Wikipedia Tuesdays: XOR and RAID 5!

There's no bugs in this implementation!

No bugs in this implementation!

Perhaps I will send interesting Wikipedia links every Tuesday. Perhaps not. Explore and dig in, and find information you did not know before. Read on – it looks technical but it’s actually quite simple and intuitive, and these things are a part of your everyday life, so could be very useful to know down the line.

A RAID drive is a set of multiple drives in an enclosure operating together in a few different ways. Some standard ones: RAID 1, which mirrors both drives, providing extra security. A lost drive can be replaced and automatically be rebuilt. RAID 0, which “stripes” data, putting successive chunks of information in the same place on both drives; this way, drive heads 1 and 2 are reading consecutive bits of data at the same time, so the net speed is about twice as fast.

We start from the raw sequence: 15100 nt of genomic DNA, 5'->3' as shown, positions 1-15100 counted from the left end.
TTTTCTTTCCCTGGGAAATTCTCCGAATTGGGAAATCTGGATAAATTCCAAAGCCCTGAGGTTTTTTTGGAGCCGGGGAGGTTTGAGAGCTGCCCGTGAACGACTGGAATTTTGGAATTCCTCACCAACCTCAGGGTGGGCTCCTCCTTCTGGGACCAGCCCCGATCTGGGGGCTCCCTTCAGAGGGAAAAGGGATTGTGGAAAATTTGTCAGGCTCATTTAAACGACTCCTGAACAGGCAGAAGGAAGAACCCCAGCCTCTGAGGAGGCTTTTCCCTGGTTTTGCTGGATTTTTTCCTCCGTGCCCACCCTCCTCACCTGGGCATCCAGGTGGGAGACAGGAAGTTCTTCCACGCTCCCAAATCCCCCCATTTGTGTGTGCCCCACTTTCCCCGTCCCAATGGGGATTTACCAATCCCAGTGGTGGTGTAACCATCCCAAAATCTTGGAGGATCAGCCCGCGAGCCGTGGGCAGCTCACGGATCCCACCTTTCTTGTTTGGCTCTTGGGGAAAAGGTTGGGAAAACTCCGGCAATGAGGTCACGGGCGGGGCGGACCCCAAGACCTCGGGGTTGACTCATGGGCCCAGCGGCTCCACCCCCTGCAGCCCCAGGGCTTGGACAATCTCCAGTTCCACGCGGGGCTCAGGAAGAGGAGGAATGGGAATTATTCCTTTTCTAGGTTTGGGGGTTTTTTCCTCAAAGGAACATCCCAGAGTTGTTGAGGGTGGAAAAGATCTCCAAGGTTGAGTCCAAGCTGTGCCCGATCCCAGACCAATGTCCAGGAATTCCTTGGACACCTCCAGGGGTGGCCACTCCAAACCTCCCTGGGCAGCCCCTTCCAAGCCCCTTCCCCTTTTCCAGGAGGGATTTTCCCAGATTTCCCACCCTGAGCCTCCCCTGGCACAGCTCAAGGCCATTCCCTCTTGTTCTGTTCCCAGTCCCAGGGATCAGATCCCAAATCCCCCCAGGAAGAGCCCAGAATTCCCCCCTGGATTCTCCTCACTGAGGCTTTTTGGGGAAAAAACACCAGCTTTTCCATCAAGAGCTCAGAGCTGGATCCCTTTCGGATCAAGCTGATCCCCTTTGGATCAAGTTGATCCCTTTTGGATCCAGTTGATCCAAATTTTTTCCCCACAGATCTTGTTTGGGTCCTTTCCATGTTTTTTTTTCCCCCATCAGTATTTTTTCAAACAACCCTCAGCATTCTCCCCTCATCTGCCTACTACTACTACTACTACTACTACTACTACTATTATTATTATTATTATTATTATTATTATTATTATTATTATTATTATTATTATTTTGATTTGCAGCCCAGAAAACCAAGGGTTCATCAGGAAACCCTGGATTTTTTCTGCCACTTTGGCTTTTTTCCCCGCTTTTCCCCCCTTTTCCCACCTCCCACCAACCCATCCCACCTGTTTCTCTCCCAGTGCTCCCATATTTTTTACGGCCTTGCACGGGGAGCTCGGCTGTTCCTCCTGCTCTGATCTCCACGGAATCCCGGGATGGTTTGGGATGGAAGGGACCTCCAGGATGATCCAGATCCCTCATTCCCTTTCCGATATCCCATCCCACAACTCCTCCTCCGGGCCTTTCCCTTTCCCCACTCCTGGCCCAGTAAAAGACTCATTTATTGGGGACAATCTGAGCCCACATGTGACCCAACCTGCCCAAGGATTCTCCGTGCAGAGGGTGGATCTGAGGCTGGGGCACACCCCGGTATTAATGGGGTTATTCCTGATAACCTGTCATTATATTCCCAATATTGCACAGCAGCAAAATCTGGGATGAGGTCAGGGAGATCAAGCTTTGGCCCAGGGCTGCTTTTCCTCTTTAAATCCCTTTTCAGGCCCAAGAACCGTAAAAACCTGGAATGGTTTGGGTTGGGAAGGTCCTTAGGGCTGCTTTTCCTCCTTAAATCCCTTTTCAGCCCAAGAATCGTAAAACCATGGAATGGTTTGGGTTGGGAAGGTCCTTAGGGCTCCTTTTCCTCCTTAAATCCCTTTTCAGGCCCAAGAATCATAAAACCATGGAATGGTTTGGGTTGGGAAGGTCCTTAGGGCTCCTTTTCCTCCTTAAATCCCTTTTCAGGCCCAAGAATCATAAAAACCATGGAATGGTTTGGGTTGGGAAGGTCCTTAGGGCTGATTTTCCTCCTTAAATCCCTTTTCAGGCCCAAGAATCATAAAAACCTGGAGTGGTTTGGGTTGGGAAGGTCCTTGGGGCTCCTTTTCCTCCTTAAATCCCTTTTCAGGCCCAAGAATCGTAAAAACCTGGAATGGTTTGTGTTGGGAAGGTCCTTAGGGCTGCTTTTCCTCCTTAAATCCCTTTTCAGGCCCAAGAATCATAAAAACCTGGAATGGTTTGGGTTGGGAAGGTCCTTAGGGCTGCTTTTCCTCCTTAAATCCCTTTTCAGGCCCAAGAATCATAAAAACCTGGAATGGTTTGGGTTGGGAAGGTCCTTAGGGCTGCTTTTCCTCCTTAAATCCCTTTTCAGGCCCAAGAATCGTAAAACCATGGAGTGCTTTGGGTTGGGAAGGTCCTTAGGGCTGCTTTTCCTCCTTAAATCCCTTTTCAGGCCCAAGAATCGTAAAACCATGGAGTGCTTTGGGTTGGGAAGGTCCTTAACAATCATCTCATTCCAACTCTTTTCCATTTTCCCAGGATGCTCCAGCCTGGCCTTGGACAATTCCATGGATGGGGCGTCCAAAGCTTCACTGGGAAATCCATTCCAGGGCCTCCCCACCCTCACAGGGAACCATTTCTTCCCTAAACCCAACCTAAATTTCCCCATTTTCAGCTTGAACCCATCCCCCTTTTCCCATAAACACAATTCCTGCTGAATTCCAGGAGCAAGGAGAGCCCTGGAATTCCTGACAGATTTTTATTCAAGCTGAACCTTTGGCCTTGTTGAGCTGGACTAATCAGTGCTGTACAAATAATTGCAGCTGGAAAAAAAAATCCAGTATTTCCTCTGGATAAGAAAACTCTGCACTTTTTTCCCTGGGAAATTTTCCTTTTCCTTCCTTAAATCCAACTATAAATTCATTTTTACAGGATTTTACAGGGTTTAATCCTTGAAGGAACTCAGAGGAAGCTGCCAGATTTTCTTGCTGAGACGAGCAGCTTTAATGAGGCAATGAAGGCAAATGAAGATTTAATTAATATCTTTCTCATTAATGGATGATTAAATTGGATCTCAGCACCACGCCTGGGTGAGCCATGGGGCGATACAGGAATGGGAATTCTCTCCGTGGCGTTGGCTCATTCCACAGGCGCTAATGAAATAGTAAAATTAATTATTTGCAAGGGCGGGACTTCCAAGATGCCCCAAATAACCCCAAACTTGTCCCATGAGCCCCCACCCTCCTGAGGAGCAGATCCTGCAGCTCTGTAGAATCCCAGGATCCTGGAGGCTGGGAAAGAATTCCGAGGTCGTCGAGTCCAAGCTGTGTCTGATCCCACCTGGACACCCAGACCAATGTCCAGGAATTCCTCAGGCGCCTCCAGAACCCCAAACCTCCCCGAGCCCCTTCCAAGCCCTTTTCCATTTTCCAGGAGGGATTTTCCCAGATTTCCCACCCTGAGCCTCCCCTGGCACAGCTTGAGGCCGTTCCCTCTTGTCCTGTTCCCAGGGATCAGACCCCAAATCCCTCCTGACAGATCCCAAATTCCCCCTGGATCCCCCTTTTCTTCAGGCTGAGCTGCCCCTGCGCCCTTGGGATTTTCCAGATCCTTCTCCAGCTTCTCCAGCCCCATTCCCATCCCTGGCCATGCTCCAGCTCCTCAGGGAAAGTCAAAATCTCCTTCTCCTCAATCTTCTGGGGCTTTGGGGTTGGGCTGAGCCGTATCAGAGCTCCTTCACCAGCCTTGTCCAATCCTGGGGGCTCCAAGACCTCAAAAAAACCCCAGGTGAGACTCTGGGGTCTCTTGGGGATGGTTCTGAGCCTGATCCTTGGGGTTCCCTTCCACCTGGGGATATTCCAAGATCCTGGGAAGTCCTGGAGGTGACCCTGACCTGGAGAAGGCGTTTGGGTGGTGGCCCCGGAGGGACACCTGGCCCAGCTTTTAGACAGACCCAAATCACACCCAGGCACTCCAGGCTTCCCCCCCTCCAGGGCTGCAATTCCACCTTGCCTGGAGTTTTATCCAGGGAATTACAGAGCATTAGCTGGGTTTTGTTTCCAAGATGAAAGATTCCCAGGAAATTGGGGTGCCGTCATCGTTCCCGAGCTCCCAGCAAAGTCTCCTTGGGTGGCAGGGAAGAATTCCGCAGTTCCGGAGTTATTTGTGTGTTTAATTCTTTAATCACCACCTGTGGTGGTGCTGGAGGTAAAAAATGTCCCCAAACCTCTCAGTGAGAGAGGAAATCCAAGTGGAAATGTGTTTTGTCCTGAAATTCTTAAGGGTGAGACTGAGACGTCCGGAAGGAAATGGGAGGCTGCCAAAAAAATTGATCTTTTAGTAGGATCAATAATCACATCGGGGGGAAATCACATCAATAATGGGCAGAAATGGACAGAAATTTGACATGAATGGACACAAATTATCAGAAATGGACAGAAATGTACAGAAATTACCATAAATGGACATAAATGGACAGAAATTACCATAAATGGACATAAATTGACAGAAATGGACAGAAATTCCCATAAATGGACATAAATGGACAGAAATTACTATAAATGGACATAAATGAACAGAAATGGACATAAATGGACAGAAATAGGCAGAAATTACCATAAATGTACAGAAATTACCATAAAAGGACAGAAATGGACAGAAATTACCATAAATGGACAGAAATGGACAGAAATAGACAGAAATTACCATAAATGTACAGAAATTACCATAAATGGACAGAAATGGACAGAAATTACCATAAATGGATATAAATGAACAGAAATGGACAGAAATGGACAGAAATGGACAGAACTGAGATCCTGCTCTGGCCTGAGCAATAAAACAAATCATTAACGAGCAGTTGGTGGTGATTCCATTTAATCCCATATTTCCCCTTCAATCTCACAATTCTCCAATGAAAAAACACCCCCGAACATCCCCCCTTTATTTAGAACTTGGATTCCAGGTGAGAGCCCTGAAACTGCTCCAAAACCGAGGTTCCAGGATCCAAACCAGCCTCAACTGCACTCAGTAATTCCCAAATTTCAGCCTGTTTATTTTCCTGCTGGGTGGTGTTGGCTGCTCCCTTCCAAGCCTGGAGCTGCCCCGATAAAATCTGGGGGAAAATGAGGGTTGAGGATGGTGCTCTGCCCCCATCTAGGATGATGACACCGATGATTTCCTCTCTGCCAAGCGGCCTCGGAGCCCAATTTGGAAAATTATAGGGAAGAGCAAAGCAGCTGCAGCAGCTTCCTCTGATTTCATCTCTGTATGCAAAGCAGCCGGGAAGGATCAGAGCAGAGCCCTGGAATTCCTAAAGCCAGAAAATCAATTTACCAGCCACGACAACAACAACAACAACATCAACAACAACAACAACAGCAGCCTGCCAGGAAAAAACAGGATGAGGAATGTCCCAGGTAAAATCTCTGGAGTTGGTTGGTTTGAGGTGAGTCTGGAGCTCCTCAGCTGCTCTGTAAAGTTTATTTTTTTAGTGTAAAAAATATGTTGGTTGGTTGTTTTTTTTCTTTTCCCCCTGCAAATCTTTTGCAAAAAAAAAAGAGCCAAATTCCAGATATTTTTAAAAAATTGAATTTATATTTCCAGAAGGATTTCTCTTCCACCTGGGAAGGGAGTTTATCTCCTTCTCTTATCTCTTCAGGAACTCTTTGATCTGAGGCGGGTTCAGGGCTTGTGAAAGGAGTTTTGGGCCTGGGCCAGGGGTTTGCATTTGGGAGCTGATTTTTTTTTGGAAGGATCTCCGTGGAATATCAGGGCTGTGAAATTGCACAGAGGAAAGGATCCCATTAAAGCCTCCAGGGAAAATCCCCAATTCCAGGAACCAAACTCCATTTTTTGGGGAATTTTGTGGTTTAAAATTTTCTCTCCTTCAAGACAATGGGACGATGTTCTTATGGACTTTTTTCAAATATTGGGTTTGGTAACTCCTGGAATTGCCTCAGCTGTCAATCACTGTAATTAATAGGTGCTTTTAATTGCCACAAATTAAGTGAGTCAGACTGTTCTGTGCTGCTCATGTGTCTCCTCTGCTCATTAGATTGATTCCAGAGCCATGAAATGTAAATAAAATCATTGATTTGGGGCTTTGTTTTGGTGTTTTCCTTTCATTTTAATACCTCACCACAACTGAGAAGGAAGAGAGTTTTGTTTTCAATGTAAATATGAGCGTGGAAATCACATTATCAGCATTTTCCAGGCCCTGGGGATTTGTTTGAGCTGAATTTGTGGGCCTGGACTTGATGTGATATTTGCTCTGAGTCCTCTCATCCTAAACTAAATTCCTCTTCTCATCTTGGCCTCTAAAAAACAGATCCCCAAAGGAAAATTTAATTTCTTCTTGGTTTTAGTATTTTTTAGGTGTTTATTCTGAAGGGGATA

But here’s where it gets interesting (if you’re still following): To provide the benefits of speed AND backup in case of drive failure, you’d need four drives, right? – one to mirror the first drive and one to mirror the second. Nope, you can do it in three. RAID 5 provides for a third drive which stores the difference between the first two drives using the XOR function. In any location on the drive, if the bits are the same it stores a 0 and if they are different it stores a 1. This way, the RAID array can quickly replace a lost drive.

It used to be that only powerful computers could maintain the overhead necessary for these things, but now RAID controllers take care of the bookkeeping and they are quite mainstream. Filmmakers use them to store HD video, servers use them to store content. Now you can see them in standard consumer hard drives like the one I just got.

There’s so much more ingenuity built into computers than reaches the surface!

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